John Downing: Bitter exchanges in the battle to retain Seanad but so far it's 'advantage Kenny' exchanges in the battle to retain Seanad but so far it's 'advantage Kenny'
Published 16/07/2013 | 17:00
RICHARD Bruton may be exaggerating wildly when he claims abolishing the Seanad will save taxpayers €20m per year – but he's still a very unlikely Adolf Hitler.
There are grounds for annoyance at Fine Gael TD Regina Doherty parading her own recent ignorance of Seanad Eireann as grounds for its abolition – but it is not justification for accusing her of speaking through her nether regions.
The Fine Gael official campaign to abolish the Seanad may be based on some ropey arguments – but it is not done to use the word 'lies' in parliament.
Thus Senator Mary White of Fianna Fail, Independent Senator David Norris, and Fine Gael's Senator Tony Mulcahy erred when they responded angrily in Seanad Eireann yesterday to the Fine Gael campaign launch urging voters to abolish the Seanad in a referendum expected in late September or early October.
And those errors may yet prove to have damaged the senators' and other campaigners' chances of winning the difficult battle to save the upper house of parliament from closure.
The intemperate and un-parliamentary language deployed here yesterday takes from one major argument in favour of keeping Seanad Eireann. This is the reality that there is often better quality of debate in the Seanad because there is less time-wasting party political cant than in Dail exchanges.
But in some ways it is also easy to understand the senators' anger at this €20m savings figure. It may not work out to be any such thing and we may be at the start of the 'battle of figures' which risks putting the lights out in people's heads through a long campaign which could struggle to capture popular interest.
True, in broad terms the Seanad costs taxpayers some €20m per year. Roughly speaking, that is almost €9m on staff and members' salaries – much of which would be spared.
But a further €9m on 'fixed costs' for buildings, light and heat is unlikely to be saved as the Seanad premises would very likely be put to other parliamentary uses. It is also quite likely the €2m pension costs would remain with the taxpayer for many years to come – in fact the likelihood is abolition could see that figure increase. And even salary savings of some €9m on Seanad abolition might be further eroded by costs in setting up better-resourced Dail committees, backed up by experts, to improve scrutiny of legislation and other work. The Government has promised these better committees in answer to criticisms that losing the Seanad would diminish overall parliamentary scrutiny.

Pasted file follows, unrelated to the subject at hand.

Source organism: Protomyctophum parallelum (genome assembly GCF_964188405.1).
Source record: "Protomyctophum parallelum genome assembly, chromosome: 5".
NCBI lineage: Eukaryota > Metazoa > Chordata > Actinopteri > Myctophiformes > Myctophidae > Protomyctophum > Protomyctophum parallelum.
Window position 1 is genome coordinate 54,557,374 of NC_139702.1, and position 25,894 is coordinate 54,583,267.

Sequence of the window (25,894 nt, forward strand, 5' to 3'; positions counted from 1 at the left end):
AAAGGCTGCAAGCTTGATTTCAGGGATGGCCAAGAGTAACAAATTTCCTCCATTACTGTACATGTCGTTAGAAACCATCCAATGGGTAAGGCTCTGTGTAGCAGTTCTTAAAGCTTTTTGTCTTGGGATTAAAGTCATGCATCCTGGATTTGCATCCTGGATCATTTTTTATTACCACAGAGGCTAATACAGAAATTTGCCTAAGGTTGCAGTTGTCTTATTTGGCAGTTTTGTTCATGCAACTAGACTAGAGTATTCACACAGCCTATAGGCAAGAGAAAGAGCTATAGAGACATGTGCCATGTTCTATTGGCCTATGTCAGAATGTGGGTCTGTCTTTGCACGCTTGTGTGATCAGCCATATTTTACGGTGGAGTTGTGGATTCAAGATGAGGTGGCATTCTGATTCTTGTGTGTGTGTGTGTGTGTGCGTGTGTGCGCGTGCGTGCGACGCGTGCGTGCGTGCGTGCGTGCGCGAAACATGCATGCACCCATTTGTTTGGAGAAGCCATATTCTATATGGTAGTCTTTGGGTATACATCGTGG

Proponents of Seanad retention were also pointing out last night that the unfortunate tone of the senators' utterances yesterday must be set against ill-judged comments by Enda Kenny in early June when the Taoiseach published the legislation to enable the forthcoming referendum.
In essence Mr Kenny said a key reason for abolishing the Seanad was its failure to warn us of impending disaster at the height of the Celtic Tiger excesses. The comment was true but utterly beside the point and drew further attention to his own failures in that regard as opposition leader for much of that time.
Even with this reverse for pro-Seanad campaigners, it is still too early to predict the referendum outcome. Mr Kenny was doubtless encouraged by two surveys in June suggesting voters will back his plan to abolish Seanad Eireann at a date yet to be specified this autumn.
Research company RedC, polling at the behest of bookmaker Paddy Power, found that more than half of voters favour abolition, while one-third back retention. Ipsos/MRBI, polling for 'The Irish Times', found that again more than half favoured scrapping the Seanad and fewer than a quarter wanted to keep it.
But a Millward Brown survey for the 'Sunday Independent' earlier this month suggested a much less sure outcome. While a 43pc majority favoured abolition, 30pc favoured keeping and reforming the Seanad. That means a 6pc-7pc swing could mean 'game on'.
But last night it appeared to be 'advantage Mr Kenny' in this battle over the future of Seanad Eireann.
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